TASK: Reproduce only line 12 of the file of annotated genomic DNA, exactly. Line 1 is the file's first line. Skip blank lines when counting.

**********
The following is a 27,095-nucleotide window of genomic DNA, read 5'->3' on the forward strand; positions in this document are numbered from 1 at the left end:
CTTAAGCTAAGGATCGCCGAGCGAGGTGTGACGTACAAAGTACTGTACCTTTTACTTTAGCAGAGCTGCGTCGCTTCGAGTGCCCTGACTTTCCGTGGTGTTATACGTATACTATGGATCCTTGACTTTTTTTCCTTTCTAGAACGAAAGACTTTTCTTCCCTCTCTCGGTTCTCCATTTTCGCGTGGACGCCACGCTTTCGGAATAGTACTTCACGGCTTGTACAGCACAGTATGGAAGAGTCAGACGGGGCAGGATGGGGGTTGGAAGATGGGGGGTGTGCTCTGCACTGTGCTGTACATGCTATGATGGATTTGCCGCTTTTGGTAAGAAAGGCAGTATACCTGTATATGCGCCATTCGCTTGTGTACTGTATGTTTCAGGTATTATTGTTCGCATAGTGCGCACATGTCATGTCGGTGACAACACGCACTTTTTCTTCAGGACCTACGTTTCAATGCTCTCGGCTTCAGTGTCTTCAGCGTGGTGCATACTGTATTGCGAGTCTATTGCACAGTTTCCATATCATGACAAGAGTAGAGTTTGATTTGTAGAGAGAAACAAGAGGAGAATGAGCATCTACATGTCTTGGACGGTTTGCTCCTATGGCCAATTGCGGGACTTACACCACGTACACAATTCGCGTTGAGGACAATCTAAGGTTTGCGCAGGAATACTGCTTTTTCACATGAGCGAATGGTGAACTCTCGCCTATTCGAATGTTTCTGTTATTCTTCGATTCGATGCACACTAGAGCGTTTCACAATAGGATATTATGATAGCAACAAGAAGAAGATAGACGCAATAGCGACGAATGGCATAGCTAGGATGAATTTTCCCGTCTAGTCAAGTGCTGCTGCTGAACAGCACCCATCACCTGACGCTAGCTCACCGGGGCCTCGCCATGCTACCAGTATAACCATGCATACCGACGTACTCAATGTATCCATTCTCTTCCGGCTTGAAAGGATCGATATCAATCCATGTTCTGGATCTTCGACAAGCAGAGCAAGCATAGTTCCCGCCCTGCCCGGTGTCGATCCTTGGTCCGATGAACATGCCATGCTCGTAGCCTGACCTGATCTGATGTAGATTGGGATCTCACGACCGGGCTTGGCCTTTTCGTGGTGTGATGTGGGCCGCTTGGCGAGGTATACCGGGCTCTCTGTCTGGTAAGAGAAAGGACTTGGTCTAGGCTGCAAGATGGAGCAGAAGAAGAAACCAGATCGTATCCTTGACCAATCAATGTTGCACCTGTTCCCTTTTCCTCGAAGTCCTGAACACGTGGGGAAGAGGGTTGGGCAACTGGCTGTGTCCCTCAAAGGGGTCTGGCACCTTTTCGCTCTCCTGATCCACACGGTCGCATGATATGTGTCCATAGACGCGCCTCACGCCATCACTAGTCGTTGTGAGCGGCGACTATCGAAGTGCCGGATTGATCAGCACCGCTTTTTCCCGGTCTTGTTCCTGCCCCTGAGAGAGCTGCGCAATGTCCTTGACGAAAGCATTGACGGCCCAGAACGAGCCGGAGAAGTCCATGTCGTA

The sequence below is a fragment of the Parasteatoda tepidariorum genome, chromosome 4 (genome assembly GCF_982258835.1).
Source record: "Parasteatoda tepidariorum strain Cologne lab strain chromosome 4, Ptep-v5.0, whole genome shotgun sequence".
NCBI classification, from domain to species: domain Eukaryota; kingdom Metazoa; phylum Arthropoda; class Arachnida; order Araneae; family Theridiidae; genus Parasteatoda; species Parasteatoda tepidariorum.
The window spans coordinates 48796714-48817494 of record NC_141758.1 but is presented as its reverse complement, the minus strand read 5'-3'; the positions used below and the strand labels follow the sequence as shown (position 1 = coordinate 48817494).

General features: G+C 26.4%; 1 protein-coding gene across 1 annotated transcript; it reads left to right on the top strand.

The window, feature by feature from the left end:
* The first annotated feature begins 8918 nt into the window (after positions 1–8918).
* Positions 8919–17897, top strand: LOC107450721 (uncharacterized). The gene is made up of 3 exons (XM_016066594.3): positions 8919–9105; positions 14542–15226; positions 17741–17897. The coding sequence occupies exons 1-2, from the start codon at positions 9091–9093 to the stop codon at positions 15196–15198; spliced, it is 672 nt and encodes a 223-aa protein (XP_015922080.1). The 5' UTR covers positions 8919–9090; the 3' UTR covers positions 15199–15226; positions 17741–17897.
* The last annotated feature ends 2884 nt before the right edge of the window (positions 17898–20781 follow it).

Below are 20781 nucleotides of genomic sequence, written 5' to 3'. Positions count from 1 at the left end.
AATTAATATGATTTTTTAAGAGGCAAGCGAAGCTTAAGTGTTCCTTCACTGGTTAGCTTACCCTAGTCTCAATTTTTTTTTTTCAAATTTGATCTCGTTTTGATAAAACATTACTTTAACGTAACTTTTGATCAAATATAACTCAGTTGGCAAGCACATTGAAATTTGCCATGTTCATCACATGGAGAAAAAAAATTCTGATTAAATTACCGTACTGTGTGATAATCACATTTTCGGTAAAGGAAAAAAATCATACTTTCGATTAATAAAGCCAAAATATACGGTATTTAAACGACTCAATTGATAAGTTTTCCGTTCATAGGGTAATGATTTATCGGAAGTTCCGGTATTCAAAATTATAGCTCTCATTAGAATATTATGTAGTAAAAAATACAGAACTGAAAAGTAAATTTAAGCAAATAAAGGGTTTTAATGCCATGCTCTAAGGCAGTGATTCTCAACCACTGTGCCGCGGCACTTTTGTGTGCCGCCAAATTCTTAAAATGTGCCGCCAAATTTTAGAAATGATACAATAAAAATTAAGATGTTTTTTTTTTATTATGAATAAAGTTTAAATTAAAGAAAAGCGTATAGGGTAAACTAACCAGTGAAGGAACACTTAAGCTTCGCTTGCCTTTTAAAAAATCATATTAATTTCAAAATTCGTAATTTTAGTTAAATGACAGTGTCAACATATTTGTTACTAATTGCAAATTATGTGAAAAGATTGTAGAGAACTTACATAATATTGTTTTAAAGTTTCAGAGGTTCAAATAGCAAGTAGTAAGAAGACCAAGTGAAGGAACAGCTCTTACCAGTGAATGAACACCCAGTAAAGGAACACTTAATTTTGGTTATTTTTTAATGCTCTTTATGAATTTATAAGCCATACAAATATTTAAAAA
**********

Below are 20781 nucleotides of genomic sequence, written 5' to 3'. Positions count from 1 at the left end.